Moyo Autumn

I have been trying to inspire Mark of MarkBooysen WildlifePhotography, who uses a cropped frame Canon South Africa camera, to purchase the Sigma South Africa 10 – 20 lens for his landscape work. I have shown him a few photographs but am not sure if he is really settled on the potential new lens. I therefore hauled out a raw image from October 2013, and worked on it. I’m hoping this last photo will convince Mark and also any others who are thinking of getting rid of the faithful 550’s. Mark, are you going to Orms right now? 🙂

Moyo Autumn

Canon 550D, Sigma 10-20, 30 sec, F22, ISO 100

At Moyo’s Ushaka Durban South Africa

Queen Mary 2

I’ve never been one to rush down to the harbour to see a ship arriving or leaving but this was an opportunity not to be missed (PS – I could also then miss gym!).

I burnt up an 8GB memory card before leaving and will be looking for some other photos / angles to work on.

A majestic sight!

— in Durban, KwaZulu-Natal.

Xenophobia

— in Durban, KwaZulu-Natal.

I Survived

“I survived because the fire inside burned brighter than the fire around me. Waging war against good people is bad for the soul. This may not seem important to you now, but it’s the most important thing I’ve said. In a world filled with misery and uncertainty, it is a great comfort to know that, in the end, there is light in the darkness.” ~ Joshua Graham

The accompanying photo “I Survived” (with proof that there is light in the darkness 😉 ) was posted earlier than intended after I saw the JG quote last night (09 April 2015) on clarity.advising on Instagram.

Also, two friends especially enjoyed the JG and Lenny K quotes so I found one more apt JG quote, which I placed above and have included my all-time fave below:

“Courage doesn’t always roar. Sometimes courage is the little voice at the end of the day that says I’ll try again tomorrow.” ~ Mary Anne Radmacher

I Survived

Canon South Africa 6D from Orms, 17-40mm L, F11, 6 sec, ISO 50

3 April 2015, 06:04, Point Yacht Club

‪#‎landscape‬ ‪#‎sunrise‬ ‪#‎motivation‬ ‪#‎nevergiveup‬ ‪#‎isurvived‬ ‪#‎longexposure‬ ‪#‎durban‬ ‪#‎ilovedurban‬ ‪#‎031durbz‬ ‪#‎yacht‬ ‪#‎yachting‬ ‪#‎sailing‬ ‪#‎bay‬ ‪#‎durbanbay‬ ‪#‎durbanharbour‬

Pigeon Playground

“Don’t give up, You’re gonna see tomorrow. That you’ll be on your feet again. Sometimes the world’s gonna knock you over. But you will see who you are your friends. Come on, stand, up again. Come on, stand,
Stand, you’re gonna run again. Your faith and patience will be your soldiers. To guide you through your troubled times. Just put one foot in front of the other. The battles are inside your mind. You have the power to face your demons. No matter how they go on time. And rid yourself of your fear and weakness. So you can start to live your life. COME ON! stand, up again. Come on, stand, Stand, you’re gonna run again. COME ON! stand, up again. Come on, stand, Stand, you’re gonna run again. Pick up your will. And put on your face. If you need to, just take my hand. It’s time to demonstrate, don’t hesitate. Just get up and say: Yes, I can. Stand, up again. Come on, stand, Stand, you’re gonna run again. Stand, up again. Come on, stand, Stand, you’re gonna run again.” – Lenny Kravitz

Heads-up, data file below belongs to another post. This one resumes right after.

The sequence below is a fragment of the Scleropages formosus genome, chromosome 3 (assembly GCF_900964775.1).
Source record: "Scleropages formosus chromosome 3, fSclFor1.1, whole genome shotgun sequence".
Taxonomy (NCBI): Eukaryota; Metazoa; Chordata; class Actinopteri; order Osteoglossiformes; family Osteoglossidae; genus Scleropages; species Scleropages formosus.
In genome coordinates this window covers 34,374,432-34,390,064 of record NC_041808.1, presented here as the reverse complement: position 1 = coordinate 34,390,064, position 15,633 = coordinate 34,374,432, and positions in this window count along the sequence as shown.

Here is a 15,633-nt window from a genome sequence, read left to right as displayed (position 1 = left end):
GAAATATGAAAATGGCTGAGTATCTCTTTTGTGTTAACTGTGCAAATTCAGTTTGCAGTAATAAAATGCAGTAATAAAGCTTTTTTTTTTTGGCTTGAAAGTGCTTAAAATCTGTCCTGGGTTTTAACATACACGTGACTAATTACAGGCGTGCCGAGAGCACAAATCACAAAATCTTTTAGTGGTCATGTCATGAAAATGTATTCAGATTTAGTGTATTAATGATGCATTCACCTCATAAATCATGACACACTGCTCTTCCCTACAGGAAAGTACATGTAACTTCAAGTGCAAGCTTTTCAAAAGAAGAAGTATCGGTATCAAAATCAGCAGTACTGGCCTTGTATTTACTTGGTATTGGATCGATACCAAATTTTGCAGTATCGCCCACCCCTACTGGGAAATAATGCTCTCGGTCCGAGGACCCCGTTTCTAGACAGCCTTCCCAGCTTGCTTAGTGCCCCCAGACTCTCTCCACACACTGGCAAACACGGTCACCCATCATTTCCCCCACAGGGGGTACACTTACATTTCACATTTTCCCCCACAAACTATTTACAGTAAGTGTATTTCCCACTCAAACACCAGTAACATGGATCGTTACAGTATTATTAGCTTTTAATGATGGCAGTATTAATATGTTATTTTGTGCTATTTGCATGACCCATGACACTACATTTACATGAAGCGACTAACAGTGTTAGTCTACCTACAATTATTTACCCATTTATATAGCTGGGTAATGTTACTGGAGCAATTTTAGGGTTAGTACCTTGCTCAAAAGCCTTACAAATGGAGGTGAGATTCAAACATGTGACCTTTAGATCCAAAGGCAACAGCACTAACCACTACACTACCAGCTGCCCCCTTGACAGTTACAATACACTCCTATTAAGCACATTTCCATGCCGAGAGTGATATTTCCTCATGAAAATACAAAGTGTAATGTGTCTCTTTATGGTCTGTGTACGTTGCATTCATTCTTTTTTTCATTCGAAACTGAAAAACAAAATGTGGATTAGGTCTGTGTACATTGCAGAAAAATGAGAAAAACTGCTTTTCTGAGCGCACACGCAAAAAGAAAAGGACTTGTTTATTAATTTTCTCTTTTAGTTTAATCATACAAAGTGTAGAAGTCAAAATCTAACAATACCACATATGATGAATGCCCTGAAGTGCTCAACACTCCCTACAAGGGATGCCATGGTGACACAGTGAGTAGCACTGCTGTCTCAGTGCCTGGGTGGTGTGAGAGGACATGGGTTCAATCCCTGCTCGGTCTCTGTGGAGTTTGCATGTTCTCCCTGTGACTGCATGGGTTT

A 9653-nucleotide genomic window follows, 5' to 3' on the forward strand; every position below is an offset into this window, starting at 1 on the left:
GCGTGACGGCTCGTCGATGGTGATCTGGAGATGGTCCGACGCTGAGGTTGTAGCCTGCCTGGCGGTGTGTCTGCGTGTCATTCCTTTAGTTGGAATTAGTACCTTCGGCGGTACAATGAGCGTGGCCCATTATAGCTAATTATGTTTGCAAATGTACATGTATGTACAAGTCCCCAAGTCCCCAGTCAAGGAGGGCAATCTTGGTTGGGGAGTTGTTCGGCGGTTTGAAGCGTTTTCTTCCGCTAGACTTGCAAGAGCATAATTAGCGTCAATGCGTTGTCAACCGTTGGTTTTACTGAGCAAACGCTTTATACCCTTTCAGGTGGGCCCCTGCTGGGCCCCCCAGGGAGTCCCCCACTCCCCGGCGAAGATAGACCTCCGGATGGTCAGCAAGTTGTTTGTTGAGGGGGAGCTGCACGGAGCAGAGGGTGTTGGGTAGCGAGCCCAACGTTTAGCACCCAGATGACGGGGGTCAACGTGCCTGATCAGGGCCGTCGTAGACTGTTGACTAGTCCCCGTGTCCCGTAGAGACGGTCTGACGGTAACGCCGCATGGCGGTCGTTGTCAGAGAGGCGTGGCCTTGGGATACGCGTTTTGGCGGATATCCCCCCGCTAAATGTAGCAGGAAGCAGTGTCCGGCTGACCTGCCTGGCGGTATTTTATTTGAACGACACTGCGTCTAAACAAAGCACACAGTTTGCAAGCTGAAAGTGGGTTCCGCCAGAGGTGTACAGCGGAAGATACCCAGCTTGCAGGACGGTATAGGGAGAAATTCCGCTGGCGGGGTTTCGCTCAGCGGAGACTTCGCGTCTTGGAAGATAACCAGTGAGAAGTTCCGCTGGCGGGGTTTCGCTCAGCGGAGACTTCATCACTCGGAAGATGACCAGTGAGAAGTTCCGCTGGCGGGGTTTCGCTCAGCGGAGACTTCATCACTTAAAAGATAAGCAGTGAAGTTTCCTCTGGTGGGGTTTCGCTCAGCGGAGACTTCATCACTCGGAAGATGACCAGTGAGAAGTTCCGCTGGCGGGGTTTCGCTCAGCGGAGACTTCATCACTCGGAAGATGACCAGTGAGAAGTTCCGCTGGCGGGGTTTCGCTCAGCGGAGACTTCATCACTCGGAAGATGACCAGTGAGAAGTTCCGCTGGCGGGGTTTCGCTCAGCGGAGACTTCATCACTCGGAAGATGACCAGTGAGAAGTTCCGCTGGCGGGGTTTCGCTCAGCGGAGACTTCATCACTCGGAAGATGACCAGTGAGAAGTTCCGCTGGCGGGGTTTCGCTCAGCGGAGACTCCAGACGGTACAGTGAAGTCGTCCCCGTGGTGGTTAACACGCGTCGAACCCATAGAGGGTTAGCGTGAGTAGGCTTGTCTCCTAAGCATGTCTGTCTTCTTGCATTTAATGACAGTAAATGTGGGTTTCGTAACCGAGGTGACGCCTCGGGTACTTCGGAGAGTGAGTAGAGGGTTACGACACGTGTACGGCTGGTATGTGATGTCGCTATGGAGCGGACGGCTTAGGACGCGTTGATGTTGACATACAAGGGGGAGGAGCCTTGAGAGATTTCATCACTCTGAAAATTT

Pigeon Playground

Sail Away

Good morning Durban!

“If we fail to nourish our souls, they wither, and without soul, life ceases to have meaning…. The creative process shrivels in the absence of continual dialogue with the soul. And creativity is what makes life worth living.” – Marion Woodman

One way to nourish your soul is to get up early, at least an hour before the sun, and watch the day break; slowly, methodically, gracefully. Photography isn’t just about the photo for me, it’s about the preparation before the shoot, the meditation while shooting, and the artistic licence you give yourself while shaping the end product in your digital darkroom.

Canon South Africa 6D from Orms, Canon EF 17–40mm lens, F16, 1/250 sec, ISO 640 – Durban Royal Natal Yacht Club: Sunday 5 April 2015, taken off marina pier – “Sail Away”

Celebrate Durban! I Love Durban 5 Star Durban I Like Durban
‪#‎sunrise‬ ‪#‎landscape‬ ‪#‎seascape‬ ‪#‎daybreak‬ ‪#‎durban‬ ‪#‎ilovedurban‬ ‪#‎031durbz‬‪#‎031mycity‬ ‪#‎mycity‬ ‪#‎canon‬ ‪#‎canonsouthafrica‬ ‪#‎ethekwini‬ ‪#‎mycity031‬

Sail Away

Lazy Days

Lazy Days

“The secret to creativity is knowing how to hide your sources” ~ Albert Einstein

I had a good old chuckle when I saw this quote a few minutes ago; how true it is! 🙂 (well for me at least).

This is the last of my Beverly Hills Hotel Umhlanga Rocks photos for now and the only one where I went out of my way to try engineer a different look. It’s called “Lazy Days”.